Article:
The Red Hot Chili Peppers' Greatest Hits is a compelling listen, culling tracks from the band's 1989 breakthrough, Mother's Milk, to its melodic 2002 release, By the Way. In some ways, one could view this as the best of the John Frusciante years, charting most of the band's work with the talented guitarist after the death of original member Hillel Slovak. The tracks here are all hits, including such stellar singles as "Give It Away," "Under the Bridge," and Frusciante's first single after his phoenix-like resurrection from heroin addiction, "Scar Tissue." It should be noted, though, that as a Warner-issued hits collection such fan favorites as "Taste the Pain" and the touchstone antidrug anthem "Knock Me Down" -- both from the 1989 EMI release Mother's Milk -- aren't included. (Similarly, nothing from the Chili Peppers' rambunctious early efforts -- including 1984's Red Hot Chili Peppers, 1985's Freaky Styley, and 1987's The Uplift Mofo Party Plan -- appears on this hits collection.) Nonetheless, Greatest Hits still portrays the band as one of the most consistently brilliant groups of its generation. Helping to paint this picture are such solid cuts as the group's searing, albeit overplayed, 1989 cover of Stevie Wonder's "Higher Ground" as well as its rarely available addition to the Coneheads movie soundtrack, "Soul to Squeeze." Not surprisingly, "My Friends" is the sole cut to make it from the band's disappointing one-off effort with Jane's Addiction guitarist Dave Navarro, One Hot Minute. Throw in two new tracks ("Fortune Faded" and "Save the Population") that easily match the quality of the material collected here, and you've got one of the most consistently listenable Chili Pepper releases since Blood Sugar Sex Magik. For fans who gave up after Frusciante left the band, Greatest Hits is the perfect reintroduction.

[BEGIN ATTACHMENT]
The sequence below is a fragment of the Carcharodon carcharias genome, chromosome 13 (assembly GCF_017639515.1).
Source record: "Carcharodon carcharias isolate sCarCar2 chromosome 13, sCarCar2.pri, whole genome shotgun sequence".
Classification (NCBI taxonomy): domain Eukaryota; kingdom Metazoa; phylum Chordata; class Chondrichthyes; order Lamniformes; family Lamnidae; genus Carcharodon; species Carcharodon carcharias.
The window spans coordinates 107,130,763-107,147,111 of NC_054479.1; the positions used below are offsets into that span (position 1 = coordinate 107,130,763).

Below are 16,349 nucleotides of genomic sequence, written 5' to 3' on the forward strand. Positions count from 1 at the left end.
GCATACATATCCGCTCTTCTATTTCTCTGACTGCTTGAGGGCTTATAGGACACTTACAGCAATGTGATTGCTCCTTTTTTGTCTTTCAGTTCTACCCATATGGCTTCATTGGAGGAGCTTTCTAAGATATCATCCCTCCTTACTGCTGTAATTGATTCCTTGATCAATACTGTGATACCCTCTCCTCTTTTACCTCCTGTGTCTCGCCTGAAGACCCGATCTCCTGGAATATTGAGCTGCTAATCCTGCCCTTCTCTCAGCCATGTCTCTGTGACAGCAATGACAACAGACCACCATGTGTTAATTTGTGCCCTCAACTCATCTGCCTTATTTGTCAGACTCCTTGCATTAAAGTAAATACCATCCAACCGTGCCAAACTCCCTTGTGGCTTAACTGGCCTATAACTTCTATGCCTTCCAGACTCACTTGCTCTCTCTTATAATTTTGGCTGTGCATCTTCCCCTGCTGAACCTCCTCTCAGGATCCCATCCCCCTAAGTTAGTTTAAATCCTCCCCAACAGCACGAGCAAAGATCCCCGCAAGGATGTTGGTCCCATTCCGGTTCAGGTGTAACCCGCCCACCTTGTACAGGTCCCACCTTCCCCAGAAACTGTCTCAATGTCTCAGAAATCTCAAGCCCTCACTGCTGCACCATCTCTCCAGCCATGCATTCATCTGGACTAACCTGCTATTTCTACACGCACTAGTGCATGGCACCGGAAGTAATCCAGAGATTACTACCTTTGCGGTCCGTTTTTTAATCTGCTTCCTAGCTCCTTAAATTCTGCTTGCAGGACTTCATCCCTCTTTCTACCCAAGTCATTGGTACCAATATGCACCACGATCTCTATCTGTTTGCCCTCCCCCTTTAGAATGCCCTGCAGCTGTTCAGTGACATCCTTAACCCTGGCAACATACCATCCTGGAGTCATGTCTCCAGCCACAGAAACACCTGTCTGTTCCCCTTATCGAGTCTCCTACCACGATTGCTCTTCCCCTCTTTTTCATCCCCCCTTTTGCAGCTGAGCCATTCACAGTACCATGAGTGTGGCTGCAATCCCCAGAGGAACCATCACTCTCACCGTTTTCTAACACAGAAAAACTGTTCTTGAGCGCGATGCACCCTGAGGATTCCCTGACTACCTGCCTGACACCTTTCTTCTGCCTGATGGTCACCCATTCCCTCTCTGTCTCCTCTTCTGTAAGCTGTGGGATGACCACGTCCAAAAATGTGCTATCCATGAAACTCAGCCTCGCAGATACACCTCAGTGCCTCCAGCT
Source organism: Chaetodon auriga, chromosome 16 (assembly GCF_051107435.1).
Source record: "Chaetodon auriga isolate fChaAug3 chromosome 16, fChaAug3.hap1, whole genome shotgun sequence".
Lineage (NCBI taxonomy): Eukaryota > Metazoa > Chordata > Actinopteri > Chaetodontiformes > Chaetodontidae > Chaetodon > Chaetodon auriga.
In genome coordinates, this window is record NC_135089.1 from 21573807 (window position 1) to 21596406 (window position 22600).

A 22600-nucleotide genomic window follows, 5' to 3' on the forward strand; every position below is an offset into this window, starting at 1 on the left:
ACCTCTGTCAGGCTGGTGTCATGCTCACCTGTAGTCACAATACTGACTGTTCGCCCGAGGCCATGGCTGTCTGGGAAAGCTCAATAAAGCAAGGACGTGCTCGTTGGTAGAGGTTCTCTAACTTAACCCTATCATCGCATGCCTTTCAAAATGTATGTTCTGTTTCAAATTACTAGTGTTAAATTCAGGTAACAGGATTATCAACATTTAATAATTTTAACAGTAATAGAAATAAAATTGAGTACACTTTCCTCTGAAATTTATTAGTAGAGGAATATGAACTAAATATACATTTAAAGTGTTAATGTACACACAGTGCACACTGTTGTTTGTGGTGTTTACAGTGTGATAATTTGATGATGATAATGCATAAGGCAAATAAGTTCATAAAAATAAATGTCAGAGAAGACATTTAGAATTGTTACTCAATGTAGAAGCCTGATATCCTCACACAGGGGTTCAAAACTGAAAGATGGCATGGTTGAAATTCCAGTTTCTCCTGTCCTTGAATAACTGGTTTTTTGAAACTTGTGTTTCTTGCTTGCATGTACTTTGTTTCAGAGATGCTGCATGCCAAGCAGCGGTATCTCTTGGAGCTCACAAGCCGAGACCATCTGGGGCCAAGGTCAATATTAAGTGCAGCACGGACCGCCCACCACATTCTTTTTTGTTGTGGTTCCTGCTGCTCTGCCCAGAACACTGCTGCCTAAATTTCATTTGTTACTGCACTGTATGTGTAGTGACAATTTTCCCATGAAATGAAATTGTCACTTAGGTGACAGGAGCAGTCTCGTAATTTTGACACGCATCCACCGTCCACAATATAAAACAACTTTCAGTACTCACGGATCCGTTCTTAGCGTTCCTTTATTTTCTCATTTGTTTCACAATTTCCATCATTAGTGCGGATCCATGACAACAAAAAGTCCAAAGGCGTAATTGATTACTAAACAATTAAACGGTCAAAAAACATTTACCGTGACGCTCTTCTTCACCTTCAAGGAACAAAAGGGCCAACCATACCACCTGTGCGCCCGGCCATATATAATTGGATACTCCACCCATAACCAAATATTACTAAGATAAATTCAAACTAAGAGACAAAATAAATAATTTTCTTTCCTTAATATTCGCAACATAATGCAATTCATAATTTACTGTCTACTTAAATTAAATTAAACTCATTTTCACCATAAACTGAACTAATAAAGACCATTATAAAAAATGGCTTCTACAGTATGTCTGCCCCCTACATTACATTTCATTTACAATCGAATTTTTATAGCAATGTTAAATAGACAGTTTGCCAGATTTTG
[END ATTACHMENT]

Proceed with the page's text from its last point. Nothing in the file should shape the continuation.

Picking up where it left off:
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AllMusic Review by Matt Collar